Jennie Cadd is an ELT all-rounder. Since starting her teaching career in 1995, she has worked in Spain, Cambodia and the UK in a number of different teaching environments. She has taught general English, EAP, ESP and exam preparation to a wide range of nationalities, ages and proficiency levels. She has also been a teacher trainer for trainee teachers and an academic manager in a busy language school in Oxford. Her main areas of interest are teacher development (both for trainee teachers and in-service teachers) and how to use technology in the classroom. Ahead of her webinar ‘Using Authentic Materials in the ESL Classroom’, Jennie previews her discussion on the blog today.
The use of authentic materials for English language teaching is a topic which has been discussed for many years by experts in the field and teaching professionals. Most teachers have their own opinions about their use and practicality in the classroom. Many like the idea of using authentic materials but avoid using them due to lack of knowledge of how to select an appropriate text (either written or audio), doubt about how they can be exploited and the belief that students may not find the material stimulating or may find it too difficult. Some less experienced teachers may, after an unsuccessful attempt at using material from an authentic source, decide that it is safer and less time consuming to stick to the prescribed course book.
However, it is generally accepted that learners need to be exposed to language which is representative of the actual language produced by users of that language, so many argue that using real examples is the most beneficial way to do this. It goes without saying that learners should be prepared and able to deal with authentic examples of the target language outside of the classroom. Therefore, if we are not doing this as teaching professionals, are we doing them a disservice?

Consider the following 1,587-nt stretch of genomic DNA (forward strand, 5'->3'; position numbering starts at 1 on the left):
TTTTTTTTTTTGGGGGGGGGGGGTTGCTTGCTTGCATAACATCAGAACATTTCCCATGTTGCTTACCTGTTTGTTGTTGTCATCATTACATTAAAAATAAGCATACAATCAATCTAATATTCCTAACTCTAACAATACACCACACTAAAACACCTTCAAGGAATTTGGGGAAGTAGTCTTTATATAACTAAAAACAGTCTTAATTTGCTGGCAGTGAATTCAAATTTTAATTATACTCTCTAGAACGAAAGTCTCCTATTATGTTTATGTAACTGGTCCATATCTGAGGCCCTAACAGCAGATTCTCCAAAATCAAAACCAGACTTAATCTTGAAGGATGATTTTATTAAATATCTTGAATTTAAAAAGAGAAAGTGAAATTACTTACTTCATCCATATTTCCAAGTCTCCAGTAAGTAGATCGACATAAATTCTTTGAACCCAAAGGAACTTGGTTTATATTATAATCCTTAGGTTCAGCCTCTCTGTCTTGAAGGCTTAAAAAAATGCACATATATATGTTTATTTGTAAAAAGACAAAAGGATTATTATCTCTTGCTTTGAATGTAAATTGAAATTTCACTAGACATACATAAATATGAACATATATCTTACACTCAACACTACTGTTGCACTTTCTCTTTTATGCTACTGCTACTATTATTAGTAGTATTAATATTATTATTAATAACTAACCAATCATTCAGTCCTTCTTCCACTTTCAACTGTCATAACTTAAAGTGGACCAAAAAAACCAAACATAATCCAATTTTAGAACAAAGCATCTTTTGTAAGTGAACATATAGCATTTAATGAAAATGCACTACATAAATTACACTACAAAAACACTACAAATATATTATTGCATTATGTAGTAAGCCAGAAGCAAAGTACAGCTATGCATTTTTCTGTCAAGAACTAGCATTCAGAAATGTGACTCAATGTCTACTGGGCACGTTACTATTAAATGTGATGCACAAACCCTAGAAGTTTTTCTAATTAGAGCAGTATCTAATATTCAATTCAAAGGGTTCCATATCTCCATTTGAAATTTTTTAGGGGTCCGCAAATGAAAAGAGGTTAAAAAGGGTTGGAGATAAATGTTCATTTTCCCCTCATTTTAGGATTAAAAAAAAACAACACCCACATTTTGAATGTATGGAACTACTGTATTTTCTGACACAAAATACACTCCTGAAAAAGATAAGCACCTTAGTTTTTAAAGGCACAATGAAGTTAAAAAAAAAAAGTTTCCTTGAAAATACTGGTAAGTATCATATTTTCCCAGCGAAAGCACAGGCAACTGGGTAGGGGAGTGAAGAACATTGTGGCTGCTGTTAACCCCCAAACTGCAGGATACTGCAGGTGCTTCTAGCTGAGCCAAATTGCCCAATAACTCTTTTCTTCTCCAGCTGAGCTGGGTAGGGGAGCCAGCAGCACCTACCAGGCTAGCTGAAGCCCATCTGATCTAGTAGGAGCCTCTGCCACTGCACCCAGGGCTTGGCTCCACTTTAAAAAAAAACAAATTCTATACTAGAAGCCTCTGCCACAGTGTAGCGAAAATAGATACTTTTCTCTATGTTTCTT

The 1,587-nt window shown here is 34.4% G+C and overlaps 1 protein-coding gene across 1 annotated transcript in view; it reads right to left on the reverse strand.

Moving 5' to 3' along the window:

On the other hand, most would agree that there are some pitfalls which arise when using authentic materials as opposed to specifically designed ESL/EFL materials such as textbooks, audio recordings and video. Some of these could be:
- Time required to look for an appropriate text – teachers are busy people!
- Cultural references in authentic materials – how interesting and relevant would this be to my learners?
- Authentic materials may contain difficult structures and lexical items, which learners have not been exposed to before.
In this session we will focus on the benefits and drawback of using authentic materials in language teaching and discuss whether the benefits outweigh the drawbacks. We will also look at ways to mitigate these drawbacks so that they can be used successfully in the classroom. Following this, we will consider different ways that we can exploit authentic texts and I will discuss different types of authentic materials and provide some actual examples of materials that I have used in my teaching.
The session is intended to be part lecture but also part discussion and therefore whether you are a teacher, researcher or student, I hope you will feel comfortable in sharing your experiences of using authentic materials and by the end of the session we will all feel motivated to tap into the wealth of authentic material which advances in technology and globalisation have made available to all of us.
To register for Jennie’s free webinar on the 6th and 7th of August, follow the link below.